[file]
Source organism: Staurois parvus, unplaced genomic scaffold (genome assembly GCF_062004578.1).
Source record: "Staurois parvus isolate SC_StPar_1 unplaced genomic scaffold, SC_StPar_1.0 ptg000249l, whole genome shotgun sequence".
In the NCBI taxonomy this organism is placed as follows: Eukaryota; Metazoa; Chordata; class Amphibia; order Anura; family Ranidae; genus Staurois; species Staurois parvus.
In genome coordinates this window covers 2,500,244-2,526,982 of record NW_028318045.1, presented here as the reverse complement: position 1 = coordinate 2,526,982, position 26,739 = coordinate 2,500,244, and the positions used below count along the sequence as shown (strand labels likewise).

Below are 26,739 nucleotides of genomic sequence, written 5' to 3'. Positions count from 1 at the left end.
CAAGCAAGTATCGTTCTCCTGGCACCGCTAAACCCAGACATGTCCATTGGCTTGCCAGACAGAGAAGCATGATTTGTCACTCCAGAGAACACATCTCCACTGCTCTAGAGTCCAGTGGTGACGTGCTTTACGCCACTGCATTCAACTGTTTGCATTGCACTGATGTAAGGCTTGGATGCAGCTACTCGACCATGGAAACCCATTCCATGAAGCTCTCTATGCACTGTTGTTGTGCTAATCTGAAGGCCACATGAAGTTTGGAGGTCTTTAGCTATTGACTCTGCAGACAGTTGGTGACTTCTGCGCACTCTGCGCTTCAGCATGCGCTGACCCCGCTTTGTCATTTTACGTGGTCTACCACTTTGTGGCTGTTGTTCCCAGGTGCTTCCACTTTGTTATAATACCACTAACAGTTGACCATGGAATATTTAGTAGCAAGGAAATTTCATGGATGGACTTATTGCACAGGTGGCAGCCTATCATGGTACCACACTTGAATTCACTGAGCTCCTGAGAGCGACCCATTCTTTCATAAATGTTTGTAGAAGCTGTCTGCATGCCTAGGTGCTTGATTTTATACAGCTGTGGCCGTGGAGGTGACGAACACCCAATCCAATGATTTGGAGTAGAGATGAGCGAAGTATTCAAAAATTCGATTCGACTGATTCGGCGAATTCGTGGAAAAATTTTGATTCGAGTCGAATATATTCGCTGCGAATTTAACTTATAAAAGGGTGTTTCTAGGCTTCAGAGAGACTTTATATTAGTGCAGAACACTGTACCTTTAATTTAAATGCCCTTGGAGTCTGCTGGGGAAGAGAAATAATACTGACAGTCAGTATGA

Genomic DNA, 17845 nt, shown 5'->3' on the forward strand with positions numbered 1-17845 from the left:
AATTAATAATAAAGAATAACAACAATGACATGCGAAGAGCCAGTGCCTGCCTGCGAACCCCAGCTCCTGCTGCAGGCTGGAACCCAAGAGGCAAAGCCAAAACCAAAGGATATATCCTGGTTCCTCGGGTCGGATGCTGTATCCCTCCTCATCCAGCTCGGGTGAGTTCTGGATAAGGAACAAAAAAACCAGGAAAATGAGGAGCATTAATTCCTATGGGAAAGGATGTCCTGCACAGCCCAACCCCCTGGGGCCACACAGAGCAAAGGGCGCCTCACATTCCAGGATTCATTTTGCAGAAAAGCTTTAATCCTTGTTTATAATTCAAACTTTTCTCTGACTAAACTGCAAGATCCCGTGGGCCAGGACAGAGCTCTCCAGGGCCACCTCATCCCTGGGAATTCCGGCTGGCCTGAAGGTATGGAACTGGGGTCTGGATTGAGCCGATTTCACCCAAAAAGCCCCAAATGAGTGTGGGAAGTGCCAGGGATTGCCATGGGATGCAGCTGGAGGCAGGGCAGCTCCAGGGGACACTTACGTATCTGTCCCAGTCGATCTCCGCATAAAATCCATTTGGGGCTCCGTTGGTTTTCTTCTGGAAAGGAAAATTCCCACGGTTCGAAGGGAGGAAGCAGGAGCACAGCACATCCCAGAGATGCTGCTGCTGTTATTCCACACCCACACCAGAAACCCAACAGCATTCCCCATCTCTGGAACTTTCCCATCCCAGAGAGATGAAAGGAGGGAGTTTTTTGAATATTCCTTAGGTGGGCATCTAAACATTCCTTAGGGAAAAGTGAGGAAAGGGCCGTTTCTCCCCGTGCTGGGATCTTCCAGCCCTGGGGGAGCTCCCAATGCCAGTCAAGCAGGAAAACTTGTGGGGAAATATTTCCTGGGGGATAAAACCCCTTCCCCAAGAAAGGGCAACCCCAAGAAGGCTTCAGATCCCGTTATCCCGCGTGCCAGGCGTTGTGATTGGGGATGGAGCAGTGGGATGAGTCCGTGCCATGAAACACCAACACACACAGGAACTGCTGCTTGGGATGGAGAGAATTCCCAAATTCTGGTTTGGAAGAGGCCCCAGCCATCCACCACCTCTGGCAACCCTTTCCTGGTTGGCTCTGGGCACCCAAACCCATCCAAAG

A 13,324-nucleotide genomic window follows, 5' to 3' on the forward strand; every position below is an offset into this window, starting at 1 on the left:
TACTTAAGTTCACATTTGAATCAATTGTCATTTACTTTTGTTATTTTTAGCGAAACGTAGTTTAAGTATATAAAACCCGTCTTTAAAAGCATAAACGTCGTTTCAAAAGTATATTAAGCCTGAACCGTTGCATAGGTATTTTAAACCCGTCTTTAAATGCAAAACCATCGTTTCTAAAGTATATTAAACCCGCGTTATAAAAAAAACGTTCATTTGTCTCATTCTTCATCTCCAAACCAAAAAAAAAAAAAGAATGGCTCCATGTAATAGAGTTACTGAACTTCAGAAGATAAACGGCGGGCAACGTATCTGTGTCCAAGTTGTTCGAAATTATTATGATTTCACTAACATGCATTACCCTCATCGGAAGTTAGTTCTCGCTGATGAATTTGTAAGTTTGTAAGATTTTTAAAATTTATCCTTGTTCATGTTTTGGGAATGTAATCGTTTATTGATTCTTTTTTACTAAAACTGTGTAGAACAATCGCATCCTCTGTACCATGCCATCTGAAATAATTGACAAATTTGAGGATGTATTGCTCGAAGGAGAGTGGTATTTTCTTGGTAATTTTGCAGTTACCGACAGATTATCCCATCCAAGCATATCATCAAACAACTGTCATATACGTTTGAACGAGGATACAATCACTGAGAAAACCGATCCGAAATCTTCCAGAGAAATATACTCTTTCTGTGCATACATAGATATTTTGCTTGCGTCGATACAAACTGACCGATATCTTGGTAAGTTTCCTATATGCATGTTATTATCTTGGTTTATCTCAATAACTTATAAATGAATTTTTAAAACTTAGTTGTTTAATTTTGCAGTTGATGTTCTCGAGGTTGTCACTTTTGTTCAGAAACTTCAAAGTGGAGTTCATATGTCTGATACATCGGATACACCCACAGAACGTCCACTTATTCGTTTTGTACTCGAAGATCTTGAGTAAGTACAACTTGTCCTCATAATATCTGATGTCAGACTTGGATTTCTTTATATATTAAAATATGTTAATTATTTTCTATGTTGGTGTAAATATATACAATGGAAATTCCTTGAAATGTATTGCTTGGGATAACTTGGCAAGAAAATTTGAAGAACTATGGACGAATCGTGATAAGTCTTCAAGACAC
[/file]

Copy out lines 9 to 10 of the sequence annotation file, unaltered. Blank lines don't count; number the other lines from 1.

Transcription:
A 13,324-nucleotide genomic window follows, 5' to 3' on the forward strand; every position below is an offset into this window, starting at 1 on the left:
TACTTAAGTTCACATTTGAATCAATTGTCATTTACTTTTGTTATTTTTAGCGAAACGTAGTTTAAGTATATAAAACCCGTCTTTAAAAGCATAAACGTCGTTTCAAAAGTATATTAAGCCTGAACCGTTGCATAGGTATTTTAAACCCGTCTTTAAATGCAAAACCATCGTTTCTAAAGTATATTAAACCCGCGTTATAAAAAAAACGTTCATTTGTCTCATTCTTCATCTCCAAACCAAAAAAAAAAAAAGAATGGCTCCATGTAATAGAGTTACTGAACTTCAGAAGATAAACGGCGGGCAACGTATCTGTGTCCAAGTTGTTCGAAATTATTATGATTTCACTAACATGCATTACCCTCATCGGAAGTTAGTTCTCGCTGATGAATTTGTAAGTTTGTAAGATTTTTAAAATTTATCCTTGTTCATGTTTTGGGAATGTAATCGTTTATTGATTCTTTTTTACTAAAACTGTGTAGAACAATCGCATCCTCTGTACCATGCCATCTGAAATAATTGACAAATTTGAGGATGTATTGCTCGAAGGAGAGTGGTATTTTCTTGGTAATTTTGCAGTTACCGACAGATTATCCCATCCAAGCATATCATCAAACAACTGTCATATACGTTTGAACGAGGATACAATCACTGAGAAAACCGATCCGAAATCTTCCAGAGAAATATACTCTTTCTGTGCATACATAGATATTTTGCTTGCGTCGATACAAACTGACCGATATCTTGGTAAGTTTCCTATATGCATGTTATTATCTTGGTTTATCTCAATAACTTATAAATGAATTTTTAAAACTTAGTTGTTTAATTTTGCAGTTGATGTTCTCGAGGTTGTCACTTTTGTTCAGAAACTTCAAAGTGGAGTTCATATGTCTGATACATCGGATACACCCACAGAACGTCCACTTATTCGTTTTGTACTCGAAGATCTTGAGTAAGTACAACTTGTCCTCATAATATCTGATGTCAGACTTGGATTTCTTTATATATTAAAATATGTTAATTATTTTCTATGTTGGTGTAAATATATACAATGGAAATTCCTTGAAATGTATTGCTTGGGATAACTTGGCAAGAAAATTTGAAGAACTATGGACGAATCGTGATAAGTCTTCAAGACAC